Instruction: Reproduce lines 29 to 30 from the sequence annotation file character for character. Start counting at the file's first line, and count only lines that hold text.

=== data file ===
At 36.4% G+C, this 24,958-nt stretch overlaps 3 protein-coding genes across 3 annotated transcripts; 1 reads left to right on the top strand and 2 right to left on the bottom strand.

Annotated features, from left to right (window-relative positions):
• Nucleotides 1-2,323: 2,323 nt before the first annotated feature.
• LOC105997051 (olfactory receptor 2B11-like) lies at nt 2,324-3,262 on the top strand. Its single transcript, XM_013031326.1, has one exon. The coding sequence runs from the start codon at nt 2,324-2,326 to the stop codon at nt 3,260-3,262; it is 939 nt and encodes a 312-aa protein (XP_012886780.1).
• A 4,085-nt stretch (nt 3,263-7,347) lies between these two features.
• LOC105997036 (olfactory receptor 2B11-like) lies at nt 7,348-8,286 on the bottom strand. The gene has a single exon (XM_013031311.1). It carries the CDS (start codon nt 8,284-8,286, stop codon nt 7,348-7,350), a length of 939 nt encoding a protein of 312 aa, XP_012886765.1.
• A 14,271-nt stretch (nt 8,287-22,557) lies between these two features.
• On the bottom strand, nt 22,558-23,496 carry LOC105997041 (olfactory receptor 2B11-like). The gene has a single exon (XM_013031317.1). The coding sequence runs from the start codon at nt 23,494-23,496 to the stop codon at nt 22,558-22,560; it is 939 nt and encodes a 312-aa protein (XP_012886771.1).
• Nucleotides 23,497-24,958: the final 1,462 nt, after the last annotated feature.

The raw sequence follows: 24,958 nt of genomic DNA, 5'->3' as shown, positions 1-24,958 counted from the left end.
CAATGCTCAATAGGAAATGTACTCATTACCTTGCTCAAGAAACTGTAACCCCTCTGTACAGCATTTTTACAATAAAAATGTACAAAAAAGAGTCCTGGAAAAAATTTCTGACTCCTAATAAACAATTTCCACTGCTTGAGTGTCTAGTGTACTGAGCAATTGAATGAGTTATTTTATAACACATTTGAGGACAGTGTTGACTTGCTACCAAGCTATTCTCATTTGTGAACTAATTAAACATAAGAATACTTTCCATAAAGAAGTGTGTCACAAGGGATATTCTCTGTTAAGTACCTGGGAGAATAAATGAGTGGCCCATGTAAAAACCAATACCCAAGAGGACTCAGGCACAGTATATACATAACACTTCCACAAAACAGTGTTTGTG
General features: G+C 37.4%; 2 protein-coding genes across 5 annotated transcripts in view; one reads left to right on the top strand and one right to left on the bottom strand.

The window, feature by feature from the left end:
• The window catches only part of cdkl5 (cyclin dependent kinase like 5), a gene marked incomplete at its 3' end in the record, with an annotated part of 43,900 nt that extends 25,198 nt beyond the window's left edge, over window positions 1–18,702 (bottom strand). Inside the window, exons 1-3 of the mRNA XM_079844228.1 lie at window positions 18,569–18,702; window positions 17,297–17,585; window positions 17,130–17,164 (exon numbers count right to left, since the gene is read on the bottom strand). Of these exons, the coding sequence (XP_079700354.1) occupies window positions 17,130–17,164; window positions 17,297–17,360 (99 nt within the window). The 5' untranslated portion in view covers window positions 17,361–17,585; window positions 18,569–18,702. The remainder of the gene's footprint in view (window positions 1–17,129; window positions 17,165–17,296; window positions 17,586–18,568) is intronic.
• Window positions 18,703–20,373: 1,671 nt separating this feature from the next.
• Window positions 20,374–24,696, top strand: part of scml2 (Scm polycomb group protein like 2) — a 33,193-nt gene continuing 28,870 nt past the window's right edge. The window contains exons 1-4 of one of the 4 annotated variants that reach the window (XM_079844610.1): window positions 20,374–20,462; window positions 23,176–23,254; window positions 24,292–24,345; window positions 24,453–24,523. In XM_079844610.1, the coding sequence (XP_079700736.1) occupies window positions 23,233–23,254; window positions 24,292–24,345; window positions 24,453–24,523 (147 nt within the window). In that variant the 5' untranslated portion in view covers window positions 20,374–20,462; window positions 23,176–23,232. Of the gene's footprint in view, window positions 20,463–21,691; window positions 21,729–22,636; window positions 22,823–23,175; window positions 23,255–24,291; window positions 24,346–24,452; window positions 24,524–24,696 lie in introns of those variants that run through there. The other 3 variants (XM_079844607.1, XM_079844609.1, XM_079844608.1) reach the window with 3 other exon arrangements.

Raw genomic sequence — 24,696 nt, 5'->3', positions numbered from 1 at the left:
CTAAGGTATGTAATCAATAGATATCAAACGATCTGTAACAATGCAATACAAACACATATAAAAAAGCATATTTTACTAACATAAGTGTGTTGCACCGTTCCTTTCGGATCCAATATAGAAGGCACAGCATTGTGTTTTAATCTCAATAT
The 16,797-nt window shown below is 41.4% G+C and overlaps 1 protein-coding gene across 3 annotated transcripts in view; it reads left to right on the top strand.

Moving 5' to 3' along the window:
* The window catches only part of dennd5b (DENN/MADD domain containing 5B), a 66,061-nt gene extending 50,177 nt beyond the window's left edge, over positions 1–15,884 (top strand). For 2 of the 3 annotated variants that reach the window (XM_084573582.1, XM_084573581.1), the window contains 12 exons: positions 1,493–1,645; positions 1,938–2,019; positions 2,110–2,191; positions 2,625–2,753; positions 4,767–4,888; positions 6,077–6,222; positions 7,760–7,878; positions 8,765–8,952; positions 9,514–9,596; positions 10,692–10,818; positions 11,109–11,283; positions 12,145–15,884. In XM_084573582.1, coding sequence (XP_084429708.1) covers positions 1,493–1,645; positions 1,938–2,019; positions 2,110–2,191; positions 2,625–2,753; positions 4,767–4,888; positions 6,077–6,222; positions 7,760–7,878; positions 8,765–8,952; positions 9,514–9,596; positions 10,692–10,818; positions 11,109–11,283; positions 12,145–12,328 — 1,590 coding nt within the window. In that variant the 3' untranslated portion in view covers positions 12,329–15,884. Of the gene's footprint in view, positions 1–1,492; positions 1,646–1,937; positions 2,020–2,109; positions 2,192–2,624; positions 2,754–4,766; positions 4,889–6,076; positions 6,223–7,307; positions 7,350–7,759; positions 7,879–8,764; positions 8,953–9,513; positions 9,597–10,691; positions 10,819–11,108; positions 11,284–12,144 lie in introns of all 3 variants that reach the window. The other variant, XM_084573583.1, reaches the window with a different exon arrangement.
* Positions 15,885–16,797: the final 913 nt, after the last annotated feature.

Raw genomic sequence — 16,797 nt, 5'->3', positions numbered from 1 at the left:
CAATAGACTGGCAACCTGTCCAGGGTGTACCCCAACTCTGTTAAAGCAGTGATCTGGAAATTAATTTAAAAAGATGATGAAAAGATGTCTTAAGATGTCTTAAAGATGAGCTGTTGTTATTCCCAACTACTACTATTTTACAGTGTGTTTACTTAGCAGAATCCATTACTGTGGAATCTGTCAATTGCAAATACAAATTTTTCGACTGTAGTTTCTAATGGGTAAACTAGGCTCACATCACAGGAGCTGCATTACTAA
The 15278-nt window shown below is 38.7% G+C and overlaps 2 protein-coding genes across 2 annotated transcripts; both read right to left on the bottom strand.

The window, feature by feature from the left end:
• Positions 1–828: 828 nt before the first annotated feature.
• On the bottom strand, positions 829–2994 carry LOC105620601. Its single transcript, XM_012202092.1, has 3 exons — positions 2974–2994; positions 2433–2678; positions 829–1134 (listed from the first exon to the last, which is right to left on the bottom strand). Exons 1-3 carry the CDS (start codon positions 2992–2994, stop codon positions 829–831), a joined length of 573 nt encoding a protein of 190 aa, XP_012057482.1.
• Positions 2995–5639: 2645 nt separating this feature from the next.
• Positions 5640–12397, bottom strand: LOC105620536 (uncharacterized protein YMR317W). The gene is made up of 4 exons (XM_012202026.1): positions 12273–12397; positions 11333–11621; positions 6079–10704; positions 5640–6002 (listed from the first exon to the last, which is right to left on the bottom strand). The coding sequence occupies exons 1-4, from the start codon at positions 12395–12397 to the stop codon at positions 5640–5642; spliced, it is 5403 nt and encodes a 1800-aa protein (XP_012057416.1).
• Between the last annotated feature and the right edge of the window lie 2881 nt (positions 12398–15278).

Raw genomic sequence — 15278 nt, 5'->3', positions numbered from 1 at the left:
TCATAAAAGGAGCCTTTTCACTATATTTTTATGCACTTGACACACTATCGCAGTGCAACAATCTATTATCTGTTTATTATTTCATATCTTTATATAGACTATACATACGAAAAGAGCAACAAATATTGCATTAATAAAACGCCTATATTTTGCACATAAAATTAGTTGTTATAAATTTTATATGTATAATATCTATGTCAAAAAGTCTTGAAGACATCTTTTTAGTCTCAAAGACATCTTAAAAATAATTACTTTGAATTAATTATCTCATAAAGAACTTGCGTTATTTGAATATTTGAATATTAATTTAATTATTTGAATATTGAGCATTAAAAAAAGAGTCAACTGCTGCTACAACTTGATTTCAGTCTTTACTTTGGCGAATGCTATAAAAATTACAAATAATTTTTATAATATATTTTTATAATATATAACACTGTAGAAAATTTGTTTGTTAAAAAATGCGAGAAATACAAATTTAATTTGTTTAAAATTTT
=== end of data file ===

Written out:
• Positions 2995–5639: 2645 nt separating this feature from the next.
• Positions 5640–12397, bottom strand: LOC105620536 (uncharacterized protein YMR317W). The gene is made up of 4 exons (XM_012202026.1): positions 12273–12397; positions 11333–11621; positions 6079–10704; positions 5640–6002 (listed from the first exon to the last, which is right to left on the bottom strand). The coding sequence occupies exons 1-4, from the start codon at positions 12395–12397 to the stop codon at positions 5640–5642; spliced, it is 5403 nt and encodes a 1800-aa protein (XP_012057416.1).